[JURIST] The UN Human Rights Council (HRC) [official website] on Thursday adopted the first report [press release, PDF] by the International Fact-Finding Mission on Israeli Settlements in the Occupied Palestinian Territory [official website] which concluded that a multitude of violations have occurred. Titled "Israeli settlements in the Occupied Palestinian Territory, including East Jerusalem, and in the occupied Syrian Golan," UN resolution 19/17 [text, PDF] states that the existence of these settlements, established in 1967, has led to daily, interrelated breaches of human rights characterized by "the denial of the right to self-determination and systemic discrimination against the Palestinian people." In alleging various violations of international humanitarian law, the report relies on the "status and treatment of protected persons" provision under Article 49 of the Fourth Geneva Convention [text] in arguing that the "settlements are a major obstacle to the establishment of a just and comprehensive peace and to the creation of an independent, viable, sovereign and democratic Palestinian State." Specifically, the report claims that the Palestinian settlements have been established for the benefit of only Israeli Jews, and those living in the Occupied Palestinian Territory endure an impeding segregation enforced by military personnel and law enforcement. The impact of the alleged violations supposedly allows the settlements to expand while simultaneously driving Palestinians from their land. The HRC has therefore called on the Israeli government to "ensure full accountability for all violations, put an end to the policy of impunity, and to ensure justice for all victims." The report will be formally presented to the HRC on March 18.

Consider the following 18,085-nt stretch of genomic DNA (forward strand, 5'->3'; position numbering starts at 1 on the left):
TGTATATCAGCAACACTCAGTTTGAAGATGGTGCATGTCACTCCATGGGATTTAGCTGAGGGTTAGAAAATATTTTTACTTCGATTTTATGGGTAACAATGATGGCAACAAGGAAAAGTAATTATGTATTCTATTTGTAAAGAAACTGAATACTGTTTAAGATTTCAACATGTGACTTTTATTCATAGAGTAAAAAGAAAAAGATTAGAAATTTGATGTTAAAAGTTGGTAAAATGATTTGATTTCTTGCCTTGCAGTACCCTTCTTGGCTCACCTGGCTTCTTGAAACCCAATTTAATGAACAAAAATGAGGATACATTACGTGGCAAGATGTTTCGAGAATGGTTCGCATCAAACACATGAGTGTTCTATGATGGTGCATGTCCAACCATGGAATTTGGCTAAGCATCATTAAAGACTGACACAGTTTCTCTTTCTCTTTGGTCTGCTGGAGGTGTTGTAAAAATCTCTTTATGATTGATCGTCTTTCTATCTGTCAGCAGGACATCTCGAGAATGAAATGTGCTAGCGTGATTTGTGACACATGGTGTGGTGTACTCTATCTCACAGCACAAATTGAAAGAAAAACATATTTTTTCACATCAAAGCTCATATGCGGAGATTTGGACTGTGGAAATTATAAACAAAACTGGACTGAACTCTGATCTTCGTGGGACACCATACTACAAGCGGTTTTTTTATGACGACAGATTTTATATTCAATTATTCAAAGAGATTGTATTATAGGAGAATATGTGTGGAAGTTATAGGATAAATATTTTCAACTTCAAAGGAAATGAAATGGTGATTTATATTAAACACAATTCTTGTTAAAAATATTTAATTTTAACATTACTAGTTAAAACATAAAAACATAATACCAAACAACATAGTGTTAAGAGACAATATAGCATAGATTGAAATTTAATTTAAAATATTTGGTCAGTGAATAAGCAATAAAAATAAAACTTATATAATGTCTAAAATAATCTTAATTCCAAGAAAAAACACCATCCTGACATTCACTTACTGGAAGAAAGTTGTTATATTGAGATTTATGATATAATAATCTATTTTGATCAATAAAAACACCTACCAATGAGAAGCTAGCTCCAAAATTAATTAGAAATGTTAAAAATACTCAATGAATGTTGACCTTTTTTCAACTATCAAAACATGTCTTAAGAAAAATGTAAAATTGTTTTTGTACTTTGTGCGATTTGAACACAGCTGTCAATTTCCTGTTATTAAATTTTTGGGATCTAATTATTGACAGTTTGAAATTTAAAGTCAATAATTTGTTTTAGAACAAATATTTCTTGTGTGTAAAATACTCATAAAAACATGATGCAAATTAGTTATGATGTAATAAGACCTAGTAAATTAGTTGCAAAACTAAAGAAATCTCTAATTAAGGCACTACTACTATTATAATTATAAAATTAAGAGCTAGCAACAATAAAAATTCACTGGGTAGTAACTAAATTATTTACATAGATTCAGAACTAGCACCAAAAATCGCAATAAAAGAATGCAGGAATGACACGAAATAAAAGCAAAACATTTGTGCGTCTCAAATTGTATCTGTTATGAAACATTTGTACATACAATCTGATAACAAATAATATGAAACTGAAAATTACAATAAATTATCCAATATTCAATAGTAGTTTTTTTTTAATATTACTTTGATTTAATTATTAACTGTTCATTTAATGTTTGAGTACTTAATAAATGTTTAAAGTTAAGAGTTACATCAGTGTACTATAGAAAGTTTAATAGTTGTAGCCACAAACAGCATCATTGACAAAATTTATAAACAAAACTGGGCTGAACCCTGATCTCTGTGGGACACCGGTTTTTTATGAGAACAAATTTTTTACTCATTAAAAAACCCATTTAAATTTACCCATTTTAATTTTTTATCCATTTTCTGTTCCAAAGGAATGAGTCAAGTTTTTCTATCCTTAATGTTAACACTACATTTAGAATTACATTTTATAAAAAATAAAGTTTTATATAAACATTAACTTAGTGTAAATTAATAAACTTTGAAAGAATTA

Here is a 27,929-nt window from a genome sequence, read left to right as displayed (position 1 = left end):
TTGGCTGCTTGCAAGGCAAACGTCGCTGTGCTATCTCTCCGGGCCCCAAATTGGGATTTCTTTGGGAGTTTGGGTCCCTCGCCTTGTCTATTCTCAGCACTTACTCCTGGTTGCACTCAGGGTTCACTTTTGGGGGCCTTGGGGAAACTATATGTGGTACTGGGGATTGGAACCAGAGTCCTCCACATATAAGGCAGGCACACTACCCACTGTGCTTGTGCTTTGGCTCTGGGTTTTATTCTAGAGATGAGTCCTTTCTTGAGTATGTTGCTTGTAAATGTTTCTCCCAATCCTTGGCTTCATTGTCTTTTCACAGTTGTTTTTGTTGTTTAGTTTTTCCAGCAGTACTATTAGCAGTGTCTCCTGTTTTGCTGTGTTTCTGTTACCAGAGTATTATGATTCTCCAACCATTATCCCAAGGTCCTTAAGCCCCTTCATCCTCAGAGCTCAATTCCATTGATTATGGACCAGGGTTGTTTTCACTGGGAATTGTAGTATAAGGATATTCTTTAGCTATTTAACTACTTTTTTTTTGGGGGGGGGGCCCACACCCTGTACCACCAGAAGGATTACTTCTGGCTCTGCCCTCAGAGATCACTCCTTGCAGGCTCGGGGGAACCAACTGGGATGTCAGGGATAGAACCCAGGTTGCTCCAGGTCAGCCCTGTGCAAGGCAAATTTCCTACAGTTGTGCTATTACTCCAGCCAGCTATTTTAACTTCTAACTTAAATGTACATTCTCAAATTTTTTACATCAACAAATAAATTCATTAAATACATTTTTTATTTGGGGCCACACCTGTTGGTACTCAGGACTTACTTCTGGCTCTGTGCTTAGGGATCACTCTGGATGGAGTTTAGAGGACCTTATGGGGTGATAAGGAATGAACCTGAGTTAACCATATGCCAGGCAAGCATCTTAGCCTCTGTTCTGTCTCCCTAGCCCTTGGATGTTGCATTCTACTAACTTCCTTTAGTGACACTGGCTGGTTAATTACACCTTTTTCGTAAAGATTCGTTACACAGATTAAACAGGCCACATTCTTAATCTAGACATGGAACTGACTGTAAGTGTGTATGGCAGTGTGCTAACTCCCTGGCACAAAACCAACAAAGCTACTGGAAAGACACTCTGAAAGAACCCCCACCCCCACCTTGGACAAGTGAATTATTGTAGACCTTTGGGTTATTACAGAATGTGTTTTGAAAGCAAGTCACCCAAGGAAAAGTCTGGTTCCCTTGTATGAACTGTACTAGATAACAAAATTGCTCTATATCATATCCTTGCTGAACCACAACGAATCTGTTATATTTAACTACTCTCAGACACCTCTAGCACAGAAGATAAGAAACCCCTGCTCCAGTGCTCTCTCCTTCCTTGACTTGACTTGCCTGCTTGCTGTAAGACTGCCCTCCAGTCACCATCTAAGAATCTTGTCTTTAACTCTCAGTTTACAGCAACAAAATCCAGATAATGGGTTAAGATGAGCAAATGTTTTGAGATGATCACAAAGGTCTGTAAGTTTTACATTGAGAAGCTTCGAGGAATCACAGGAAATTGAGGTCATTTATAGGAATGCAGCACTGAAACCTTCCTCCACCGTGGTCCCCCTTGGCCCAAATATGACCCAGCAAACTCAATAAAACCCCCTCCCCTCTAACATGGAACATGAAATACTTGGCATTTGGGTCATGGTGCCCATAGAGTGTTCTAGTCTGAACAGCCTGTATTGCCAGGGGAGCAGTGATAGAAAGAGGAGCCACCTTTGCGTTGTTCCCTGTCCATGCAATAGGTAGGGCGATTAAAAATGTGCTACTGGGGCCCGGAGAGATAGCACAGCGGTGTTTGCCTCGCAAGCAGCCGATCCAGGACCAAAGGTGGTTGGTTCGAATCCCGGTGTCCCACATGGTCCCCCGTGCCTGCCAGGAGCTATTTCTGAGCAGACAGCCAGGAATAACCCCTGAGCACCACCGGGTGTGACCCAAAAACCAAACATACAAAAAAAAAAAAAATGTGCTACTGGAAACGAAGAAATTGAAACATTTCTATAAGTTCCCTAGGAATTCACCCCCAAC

The most recent conflicts between Israelis and Palestinians have raised concern of possible human rights violations committed by Israel. Last month UN Special Rapporteur Richard Falk [official website] called on Israel [JURIST report] to fully implement and continue to support the recent conflict-ending ceasefire agreement with Palestinians in Gaza. In November UN High Commissioner for Human Rights Navi Pillay [official profile] pressured Israel [JURIST report] to avoid targeting civilian structures in Gaza, expressing acute concern over the surge in the number of Palestinian civilian deaths that month. In August Amnesty International [advocacy website] called on Israel to investigate [JURIST report] its treatment of Palestinian detainees, alleging that two had been mistreated. In June the UN also urged Israel to end its blockade [JURIST report] of the Gaza Strip, alleging that it was violating international law.